It is by now obvious that Ovidian studies have ‘arrived’, apologies are no longer issued, nor are defences launched at the beginning of books. The nineties alone have seen so far the appearance of over fifty new books on Ovid in English, French, Italian, and German, and not just on the Metamorphoses, but on the Fasti, the Amores and Ars Amatoria, and the exile poetry, including the little known Ibis. Most importantly, there is a flourishing growth industry in commentaries on all of Ovid's works, with a greatly anticipated forthcoming commentary from Italy on the Metamorphoses authored by an international team, new Cambridge Greek and Latin Classics commentaries, including a recent excellent edition on Fasti 4 by Elaine Fantham (with an extremely useful and much-needed section on Ovid's style), the vastly learned commentaries of J. McKeown on the Amores, among others (all seemingly getting longer and longer).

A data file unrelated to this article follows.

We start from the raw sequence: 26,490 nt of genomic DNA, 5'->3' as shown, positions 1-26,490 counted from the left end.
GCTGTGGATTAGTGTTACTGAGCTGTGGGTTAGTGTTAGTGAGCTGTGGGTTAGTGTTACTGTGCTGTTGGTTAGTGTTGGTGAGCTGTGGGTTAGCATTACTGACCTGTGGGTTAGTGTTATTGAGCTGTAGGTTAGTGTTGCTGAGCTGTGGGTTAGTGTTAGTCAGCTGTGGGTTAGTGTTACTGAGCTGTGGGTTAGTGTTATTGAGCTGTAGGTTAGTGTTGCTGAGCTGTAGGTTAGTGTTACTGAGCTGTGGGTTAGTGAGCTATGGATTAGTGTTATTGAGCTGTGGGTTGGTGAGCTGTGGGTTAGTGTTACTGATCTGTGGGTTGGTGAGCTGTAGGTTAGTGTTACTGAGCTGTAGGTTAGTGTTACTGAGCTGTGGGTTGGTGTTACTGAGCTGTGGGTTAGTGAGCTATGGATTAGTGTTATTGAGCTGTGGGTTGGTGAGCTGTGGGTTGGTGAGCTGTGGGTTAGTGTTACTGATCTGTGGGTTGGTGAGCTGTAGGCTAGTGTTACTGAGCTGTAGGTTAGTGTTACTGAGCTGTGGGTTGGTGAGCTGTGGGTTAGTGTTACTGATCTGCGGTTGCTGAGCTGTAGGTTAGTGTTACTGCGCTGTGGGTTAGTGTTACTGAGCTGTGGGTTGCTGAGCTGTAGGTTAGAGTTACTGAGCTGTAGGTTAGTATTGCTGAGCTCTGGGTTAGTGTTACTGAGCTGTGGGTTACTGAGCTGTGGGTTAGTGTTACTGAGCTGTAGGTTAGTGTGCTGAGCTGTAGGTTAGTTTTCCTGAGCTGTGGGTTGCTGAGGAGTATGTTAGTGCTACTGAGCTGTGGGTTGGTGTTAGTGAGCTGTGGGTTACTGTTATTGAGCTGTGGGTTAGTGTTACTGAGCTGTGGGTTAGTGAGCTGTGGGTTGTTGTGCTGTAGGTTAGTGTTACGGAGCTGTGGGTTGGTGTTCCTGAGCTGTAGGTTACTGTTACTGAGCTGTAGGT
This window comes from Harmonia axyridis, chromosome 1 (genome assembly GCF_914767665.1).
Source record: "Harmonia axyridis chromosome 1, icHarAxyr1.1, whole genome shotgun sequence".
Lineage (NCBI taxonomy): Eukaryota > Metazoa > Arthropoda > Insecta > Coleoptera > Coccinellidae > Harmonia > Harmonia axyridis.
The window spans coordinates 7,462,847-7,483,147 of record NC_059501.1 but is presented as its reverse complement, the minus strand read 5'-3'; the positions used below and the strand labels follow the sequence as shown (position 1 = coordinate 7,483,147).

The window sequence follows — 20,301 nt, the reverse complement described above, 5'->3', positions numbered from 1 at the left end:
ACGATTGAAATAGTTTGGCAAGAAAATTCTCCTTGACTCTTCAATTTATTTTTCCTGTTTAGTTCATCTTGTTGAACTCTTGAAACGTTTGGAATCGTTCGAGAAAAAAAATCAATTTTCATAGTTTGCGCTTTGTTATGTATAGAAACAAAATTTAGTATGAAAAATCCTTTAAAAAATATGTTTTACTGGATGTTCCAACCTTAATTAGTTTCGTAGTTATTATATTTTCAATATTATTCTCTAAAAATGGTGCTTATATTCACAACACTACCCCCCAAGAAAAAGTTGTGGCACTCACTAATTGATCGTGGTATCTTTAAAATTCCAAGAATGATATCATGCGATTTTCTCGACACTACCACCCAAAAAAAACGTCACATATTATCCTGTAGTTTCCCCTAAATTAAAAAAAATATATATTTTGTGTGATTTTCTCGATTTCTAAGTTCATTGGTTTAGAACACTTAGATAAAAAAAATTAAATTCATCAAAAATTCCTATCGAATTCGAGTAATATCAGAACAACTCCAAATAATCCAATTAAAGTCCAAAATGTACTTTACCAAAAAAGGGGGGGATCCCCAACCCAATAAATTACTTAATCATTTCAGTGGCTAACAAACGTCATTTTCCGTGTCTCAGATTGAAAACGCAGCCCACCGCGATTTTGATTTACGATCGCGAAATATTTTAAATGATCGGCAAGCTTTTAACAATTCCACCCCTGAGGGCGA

The appearance of a series of excellent English translations has made Ovid’s works more widely available for teaching. A number of companion volumes on Ovid are also forthcoming. N. Holzberg's recent impressive German introduction to Ovid evidently made the author, for a while at least, a sort of celebrity in Germany, and the book has already been reissued in a second edition. The rehabilitation of later Latin epic of the first century has more than anything served to place Ovid's work within a vigorous post-Vergilian literary tradition.